Although he joked about how quickly he got out of Iowa, Biden said he believed the campaign “had a good night” in the Hawkeye State. He told the roughly 150 people gathered in a Nashua gym that he believes the campaign will get a “fair share” of delegates even though he doesn’t “know precisely” how that breakdown would be.
Biden cautioned against drawing any final conclusions about the night and subtly spoke out against his opponents who immediately declared victory without results.
“But, you know, be careful what you say because it’s not done yet,” Biden said at the top of his remarks. “I'm not being critical. Let's give [the Iowa Democratic Party] time to work out those issues carefully and diligently because a lot depends on it.”
Sen. Kaine: Iowa situation a 'tragic set of mistakes'
Sen. Tim Kaine of Virginia, the 2016 Democratic vice presidential nominee, called the situation in Iowa "a tragic, tragic set of mistakes."
"I mean, I just, I feel for the voters, I feel for the volunteers, I feel for these candidates, I feel for everybody who spent all this time paying attention to it," he added. "I mean I just can't imagine what's happened. Now what can learn from it, you've got to get the answer to what went wrong before you jump to a conclusion about what to learn from it. But it's a disaster."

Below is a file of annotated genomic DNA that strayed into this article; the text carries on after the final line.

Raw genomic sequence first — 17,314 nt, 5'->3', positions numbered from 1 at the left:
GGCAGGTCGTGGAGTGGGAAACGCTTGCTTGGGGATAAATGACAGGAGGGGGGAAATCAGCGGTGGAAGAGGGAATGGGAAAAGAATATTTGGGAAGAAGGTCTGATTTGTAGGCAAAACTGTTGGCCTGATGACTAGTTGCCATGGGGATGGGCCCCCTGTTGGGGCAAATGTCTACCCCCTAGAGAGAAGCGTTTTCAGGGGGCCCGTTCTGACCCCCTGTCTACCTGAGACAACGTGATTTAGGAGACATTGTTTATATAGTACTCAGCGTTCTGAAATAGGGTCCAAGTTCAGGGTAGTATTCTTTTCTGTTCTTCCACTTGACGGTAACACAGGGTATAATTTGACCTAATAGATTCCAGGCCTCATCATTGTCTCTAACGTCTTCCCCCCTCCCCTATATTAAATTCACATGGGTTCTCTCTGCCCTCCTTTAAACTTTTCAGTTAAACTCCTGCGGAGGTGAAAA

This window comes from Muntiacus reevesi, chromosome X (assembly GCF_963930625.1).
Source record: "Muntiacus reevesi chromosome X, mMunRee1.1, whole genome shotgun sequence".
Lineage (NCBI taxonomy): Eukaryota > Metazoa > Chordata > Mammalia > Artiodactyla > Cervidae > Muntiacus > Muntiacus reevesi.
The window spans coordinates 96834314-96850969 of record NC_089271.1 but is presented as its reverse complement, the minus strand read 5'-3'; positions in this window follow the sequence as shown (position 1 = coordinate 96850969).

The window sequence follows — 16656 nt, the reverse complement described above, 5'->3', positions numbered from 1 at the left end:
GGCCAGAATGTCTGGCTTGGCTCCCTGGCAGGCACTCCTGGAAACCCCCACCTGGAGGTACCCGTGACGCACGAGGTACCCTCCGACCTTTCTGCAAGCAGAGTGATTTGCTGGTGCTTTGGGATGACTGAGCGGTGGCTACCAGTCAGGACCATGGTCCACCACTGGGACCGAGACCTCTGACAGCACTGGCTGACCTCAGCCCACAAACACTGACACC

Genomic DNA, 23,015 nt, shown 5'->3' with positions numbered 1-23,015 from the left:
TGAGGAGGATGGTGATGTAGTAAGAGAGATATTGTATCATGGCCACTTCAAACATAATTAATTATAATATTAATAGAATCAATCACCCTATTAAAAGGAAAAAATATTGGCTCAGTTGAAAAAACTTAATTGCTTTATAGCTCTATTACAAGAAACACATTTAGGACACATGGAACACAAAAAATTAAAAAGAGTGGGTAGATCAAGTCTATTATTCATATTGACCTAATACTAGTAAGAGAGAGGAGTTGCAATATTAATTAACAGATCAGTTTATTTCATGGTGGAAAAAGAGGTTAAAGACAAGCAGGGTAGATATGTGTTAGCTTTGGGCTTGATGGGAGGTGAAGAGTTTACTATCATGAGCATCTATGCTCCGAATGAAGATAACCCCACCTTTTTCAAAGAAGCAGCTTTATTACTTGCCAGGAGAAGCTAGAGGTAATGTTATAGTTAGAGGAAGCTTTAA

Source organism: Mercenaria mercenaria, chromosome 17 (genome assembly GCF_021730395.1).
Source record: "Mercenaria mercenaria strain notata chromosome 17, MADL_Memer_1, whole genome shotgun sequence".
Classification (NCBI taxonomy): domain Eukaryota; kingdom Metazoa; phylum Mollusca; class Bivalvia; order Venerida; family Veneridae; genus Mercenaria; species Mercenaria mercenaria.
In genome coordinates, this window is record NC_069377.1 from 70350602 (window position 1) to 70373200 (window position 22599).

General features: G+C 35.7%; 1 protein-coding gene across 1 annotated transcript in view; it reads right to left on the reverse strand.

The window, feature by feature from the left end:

Warren, Klobuchar, Bloomberg campaign managers talk delay's impact
'Wake-up call': Iowa caucus disinformation serves as warning about 2020 election
Tech companies and election officials spent the past three years working to address the vulnerabilities that allowed Russia to promote disinformation and sow political divisions ahead of the 2016 election.
On Tuesday night, though, it didn’t take foreign interference to highlight the persistent vulnerabilities around the 2020 election. Americans proved perfectly capable of spreading disinformation on their own.
“This might be a great wake-up call,” said Alex Stamos, the director of the Stanford Internet Observatory, former head of security at Facebook and an NBC cybersecurity analyst. “If it turns out that this disaster has very little long-term effect on the primary, it's a great demonstration of what could go wrong on election night.”
One day after Americans cast their first votes in the election cycle, conspiracy theories, delayed election results and political opportunism intermingled online to create what disinformation researchers warn could be a harbinger of a self-inflicted worst-case scenario for the 2020 election.